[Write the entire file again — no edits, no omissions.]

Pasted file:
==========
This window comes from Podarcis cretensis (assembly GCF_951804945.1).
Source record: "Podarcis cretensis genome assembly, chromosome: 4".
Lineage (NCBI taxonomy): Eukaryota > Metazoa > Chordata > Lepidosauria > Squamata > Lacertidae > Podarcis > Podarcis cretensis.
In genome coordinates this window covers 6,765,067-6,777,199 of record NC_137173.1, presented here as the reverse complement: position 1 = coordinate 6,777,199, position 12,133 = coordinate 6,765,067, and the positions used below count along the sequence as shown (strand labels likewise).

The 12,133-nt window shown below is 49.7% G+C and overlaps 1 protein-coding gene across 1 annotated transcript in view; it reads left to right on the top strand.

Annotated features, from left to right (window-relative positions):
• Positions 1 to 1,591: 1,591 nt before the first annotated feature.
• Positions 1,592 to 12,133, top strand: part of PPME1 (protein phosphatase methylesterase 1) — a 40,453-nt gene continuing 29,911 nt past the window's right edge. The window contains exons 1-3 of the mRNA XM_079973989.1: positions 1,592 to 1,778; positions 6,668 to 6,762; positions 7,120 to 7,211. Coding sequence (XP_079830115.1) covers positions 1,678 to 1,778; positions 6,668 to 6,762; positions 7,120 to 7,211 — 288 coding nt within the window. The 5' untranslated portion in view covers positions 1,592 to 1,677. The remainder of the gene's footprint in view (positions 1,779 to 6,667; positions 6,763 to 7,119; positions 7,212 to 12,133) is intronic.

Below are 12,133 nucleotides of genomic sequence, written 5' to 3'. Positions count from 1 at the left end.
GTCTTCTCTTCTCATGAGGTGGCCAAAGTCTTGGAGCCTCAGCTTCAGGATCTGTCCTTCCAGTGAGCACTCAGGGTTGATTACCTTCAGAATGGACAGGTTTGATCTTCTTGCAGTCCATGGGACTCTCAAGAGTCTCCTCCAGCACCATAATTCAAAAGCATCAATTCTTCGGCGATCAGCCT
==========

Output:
This window comes from Podarcis cretensis (assembly GCF_951804945.1).
Source record: "Podarcis cretensis genome assembly, chromosome: 4".
Lineage (NCBI taxonomy): Eukaryota > Metazoa > Chordata > Lepidosauria > Squamata > Lacertidae > Podarcis > Podarcis cretensis.
In genome coordinates this window covers 6,765,067-6,777,199 of record NC_137173.1, presented here as the reverse complement: position 1 = coordinate 6,777,199, position 12,133 = coordinate 6,765,067, and the positions used below count along the sequence as shown (strand labels likewise).

The 12,133-nt window shown below is 49.7% G+C and overlaps 1 protein-coding gene across 1 annotated transcript in view; it reads left to right on the top strand.

Annotated features, from left to right (window-relative positions):
• Positions 1 to 1,591: 1,591 nt before the first annotated feature.
• Positions 1,592 to 12,133, top strand: part of PPME1 (protein phosphatase methylesterase 1) — a 40,453-nt gene continuing 29,911 nt past the window's right edge. The window contains exons 1-3 of the mRNA XM_079973989.1: positions 1,592 to 1,778; positions 6,668 to 6,762; positions 7,120 to 7,211. Coding sequence (XP_079830115.1) covers positions 1,678 to 1,778; positions 6,668 to 6,762; positions 7,120 to 7,211 — 288 coding nt within the window. The 5' untranslated portion in view covers positions 1,592 to 1,677. The remainder of the gene's footprint in view (positions 1,779 to 6,667; positions 6,763 to 7,119; positions 7,212 to 12,133) is intronic.

Below are 12,133 nucleotides of genomic sequence, written 5' to 3'. Positions count from 1 at the left end.
GTCTTCTCTTCTCATGAGGTGGCCAAAGTCTTGGAGCCTCAGCTTCAGGATCTGTCCTTCCAGTGAGCACTCAGGGTTGATTACCTTCAGAATGGACAGGTTTGATCTTCTTGCAGTCCATGGGACTCTCAAGAGTCTCCTCCAGCACCATAATTCAAAAGCATCAATTCTTCGGCGATCAGCCT